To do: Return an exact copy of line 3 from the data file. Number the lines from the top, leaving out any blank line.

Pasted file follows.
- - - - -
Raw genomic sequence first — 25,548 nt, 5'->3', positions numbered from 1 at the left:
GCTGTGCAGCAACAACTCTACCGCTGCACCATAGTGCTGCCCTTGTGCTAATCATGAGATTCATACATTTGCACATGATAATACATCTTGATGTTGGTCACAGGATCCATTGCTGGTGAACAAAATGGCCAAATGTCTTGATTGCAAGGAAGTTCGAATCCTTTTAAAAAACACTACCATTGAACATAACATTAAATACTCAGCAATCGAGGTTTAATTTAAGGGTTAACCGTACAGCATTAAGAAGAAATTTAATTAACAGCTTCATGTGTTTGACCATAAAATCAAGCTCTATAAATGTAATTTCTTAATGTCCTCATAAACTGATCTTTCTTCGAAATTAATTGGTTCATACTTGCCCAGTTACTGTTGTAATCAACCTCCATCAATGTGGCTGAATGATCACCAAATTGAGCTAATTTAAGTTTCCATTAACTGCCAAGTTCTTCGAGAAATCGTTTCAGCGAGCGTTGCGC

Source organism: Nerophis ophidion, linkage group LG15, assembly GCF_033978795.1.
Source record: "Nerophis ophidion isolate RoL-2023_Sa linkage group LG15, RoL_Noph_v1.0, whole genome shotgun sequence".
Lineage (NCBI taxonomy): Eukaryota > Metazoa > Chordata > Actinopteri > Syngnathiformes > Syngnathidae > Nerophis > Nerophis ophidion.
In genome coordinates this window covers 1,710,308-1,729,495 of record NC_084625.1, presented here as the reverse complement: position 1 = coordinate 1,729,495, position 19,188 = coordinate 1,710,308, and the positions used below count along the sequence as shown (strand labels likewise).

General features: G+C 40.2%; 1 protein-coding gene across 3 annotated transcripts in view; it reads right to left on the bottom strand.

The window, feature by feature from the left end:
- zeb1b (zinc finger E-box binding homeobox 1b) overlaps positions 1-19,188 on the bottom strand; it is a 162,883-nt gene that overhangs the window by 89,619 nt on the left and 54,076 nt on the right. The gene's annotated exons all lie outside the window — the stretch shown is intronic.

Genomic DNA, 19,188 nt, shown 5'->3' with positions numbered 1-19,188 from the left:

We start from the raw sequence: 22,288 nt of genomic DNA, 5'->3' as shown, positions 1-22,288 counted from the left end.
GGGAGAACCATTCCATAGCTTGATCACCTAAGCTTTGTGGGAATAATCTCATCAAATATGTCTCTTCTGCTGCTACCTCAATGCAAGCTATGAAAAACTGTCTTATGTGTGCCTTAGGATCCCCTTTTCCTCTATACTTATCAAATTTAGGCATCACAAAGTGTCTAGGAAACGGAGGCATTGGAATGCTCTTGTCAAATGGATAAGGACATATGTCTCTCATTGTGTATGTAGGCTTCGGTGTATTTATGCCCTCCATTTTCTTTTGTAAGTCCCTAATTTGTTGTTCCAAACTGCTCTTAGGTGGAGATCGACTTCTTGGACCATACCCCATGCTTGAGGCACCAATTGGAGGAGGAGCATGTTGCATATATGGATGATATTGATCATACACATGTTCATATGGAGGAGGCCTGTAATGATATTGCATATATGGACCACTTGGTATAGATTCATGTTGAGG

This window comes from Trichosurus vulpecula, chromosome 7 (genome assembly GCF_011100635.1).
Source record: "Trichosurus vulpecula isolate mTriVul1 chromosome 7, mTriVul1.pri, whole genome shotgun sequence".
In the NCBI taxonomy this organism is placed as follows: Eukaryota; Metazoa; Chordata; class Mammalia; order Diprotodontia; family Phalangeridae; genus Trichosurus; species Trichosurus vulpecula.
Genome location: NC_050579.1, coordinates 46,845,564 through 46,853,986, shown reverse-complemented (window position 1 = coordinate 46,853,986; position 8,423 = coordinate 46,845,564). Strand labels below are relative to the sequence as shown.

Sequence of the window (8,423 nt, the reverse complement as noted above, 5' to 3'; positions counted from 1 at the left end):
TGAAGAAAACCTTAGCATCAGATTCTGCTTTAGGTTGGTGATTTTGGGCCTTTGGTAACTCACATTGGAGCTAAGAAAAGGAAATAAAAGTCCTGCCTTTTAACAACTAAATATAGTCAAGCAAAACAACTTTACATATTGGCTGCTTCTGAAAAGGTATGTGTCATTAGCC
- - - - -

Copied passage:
Source organism: Nerophis ophidion, linkage group LG15, assembly GCF_033978795.1.